Foraging For Food: How To Identify Food Sources In The Wild



Young Hungry Man Surviving by Eating Grass and Roots | Foraging for Food: How to Identify Food Sources in the Wild

When grocery food supplies run out, what are you going to do? Learn how to forage for food as your back up plan. Today, we'll give you some food sources in the world to start with!

Wilderness Food Sources for Beginner Foragers

Most Americans have become very comfortable with the methods by which we obtain food. We swing by the grocery store and stock up on anything and everything we might want.

Some people also grow and maintain their own gardens, which can yield an impressive produce haul, but even fewer keep backyard chickens that produce eggs.

But do you ever worry about having to forage for your own food in the wild? It’s a good idea to research and be able to recognize food sources in the wild if you’re a frequent hiker or camper or if you have serious concerns about the continuation of society.

There are four main sources of energy available for you to consume, no matter what region you live in. These are plants, insects, fish, and game.

Finding a clean water source will be your first priority, and nearly everything else you require will be found nearby.

1. Identifying Edible Plants

Identifying Edible Plants | Foraging for Food: How to Identify Food Sources in the Wild

Not all plants are edible, and there are some basic identifiers for plants you will not want to consume.

If a plant has leaves in groups of threes and emits a white or oddly colored sap, avoid it. Plants that smell bitter or have pointy parts like thorns could also make you sick.

All grasses and nearly all weeds are edible and nutritious. Dandelions, clovers, and chicory will all give you energy.

Don’t be afraid to cook your weeds and grasses; they will taste significantly better after doing so.

Once you find nearby water, you will have access to water plants like seaweed and kelp. Both are healthy and safe to consume after rinsing them. Seaweed tastes best when it has been dried in the sun.

It’s a great idea to purchase a guide to plants in your region and learn about specific options that you will find in your local wilderness. Being able to identify each plant will come in handy, as well.

2. Insects Make an Easy Protein Source

Insects Make an Easy Protein Source | Foraging for Food: How to Identify Food Sources in the Wild

They may not sound very appetizing, but insects are easily found, caught, and consumed. Crickets, grasshoppers, worms, and snails are all edible.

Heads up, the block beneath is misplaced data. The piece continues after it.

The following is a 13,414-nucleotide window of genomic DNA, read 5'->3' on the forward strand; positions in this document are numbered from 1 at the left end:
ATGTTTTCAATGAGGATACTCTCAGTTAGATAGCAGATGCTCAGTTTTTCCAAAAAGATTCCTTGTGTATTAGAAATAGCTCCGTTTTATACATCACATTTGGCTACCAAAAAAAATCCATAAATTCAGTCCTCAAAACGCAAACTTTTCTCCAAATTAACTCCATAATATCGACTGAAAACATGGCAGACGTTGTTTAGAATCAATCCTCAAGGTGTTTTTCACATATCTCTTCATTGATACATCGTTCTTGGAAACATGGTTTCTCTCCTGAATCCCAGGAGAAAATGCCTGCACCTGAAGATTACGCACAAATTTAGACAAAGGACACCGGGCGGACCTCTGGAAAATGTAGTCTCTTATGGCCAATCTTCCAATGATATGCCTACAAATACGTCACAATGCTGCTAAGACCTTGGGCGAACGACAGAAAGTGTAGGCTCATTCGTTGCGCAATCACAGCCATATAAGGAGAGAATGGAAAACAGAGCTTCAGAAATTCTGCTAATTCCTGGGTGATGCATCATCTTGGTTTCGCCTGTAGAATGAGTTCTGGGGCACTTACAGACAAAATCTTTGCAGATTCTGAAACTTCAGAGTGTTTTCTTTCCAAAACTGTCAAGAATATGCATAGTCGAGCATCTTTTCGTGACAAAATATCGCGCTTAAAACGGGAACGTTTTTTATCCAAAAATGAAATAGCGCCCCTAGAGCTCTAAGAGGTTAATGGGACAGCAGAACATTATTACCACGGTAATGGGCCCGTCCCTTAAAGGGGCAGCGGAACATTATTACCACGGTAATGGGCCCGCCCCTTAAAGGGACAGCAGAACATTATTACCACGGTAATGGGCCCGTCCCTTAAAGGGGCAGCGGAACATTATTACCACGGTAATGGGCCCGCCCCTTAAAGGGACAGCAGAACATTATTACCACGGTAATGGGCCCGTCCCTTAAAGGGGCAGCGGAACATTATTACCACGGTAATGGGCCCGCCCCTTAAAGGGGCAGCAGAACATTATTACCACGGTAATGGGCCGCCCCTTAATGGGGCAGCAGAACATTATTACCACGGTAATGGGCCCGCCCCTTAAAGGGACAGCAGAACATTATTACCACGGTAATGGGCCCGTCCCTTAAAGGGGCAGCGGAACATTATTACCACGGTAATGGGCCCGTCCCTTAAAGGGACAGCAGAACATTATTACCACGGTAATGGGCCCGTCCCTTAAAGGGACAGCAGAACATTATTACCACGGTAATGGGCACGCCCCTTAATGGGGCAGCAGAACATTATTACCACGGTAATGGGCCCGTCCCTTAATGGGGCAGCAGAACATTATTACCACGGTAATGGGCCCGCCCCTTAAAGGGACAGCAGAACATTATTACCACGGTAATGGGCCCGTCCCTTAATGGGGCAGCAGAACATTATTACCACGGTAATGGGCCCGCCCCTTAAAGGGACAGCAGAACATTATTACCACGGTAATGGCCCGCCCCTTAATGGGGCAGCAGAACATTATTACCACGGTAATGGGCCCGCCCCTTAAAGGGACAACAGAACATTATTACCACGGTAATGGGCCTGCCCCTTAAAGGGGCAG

Much like plants, they will taste better after being cooked.

3. Fishing for Food

Fishing For Food | Foraging for Food: How to Identify Food Sources in the Wild

Fish are found in all waterways, and there is more than one way to catch them. You can use a fishing rod with bait, build a dam, or use a net.

If you make a fishing rod, you can use insects or something shiny as bait. Fabric can be used as a net, but building a dam and waiting for a fish to get stuck in it is probably the easiest approach.

You don’t have to, but you’ll likely want to cook your fish to improve the flavor and texture. Watch out for their tiny and numerous bones when eating them.

4. Small Game Abounds


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If you want a filling meal, catching and killing small game will be your goal.

Large game like deer or wild boar is much more difficult to take down, but smaller animals like squirrels, birds, rodents, and rabbits can be taken out with a well-thrown rock.

The best place to catch game is near a freshwater source, especially a still, pooled area. Ready yourself with sharp rocks and sharpened sticks, and sit very quietly.

Loud noises will scare animals away from you. It will take a lot of practice, patience, and energy to successfully catch game, so try not to get frustrated. Setting traps or snares is a good way to catch animals as well.

Be Prepared

If you are going hiking or camping, or if you are prepping for a worst-case scenario, prepare yourself by packing tools that can save your life. Matches, a knife, and paracord/rope should all have a place in your pack.

It’s a good idea to start foraging for wild food sources before your packaged food supplies run out, to become accustomed to finding options.

Have you ever tried foraging? We'd love to hear your experience in the comments section!

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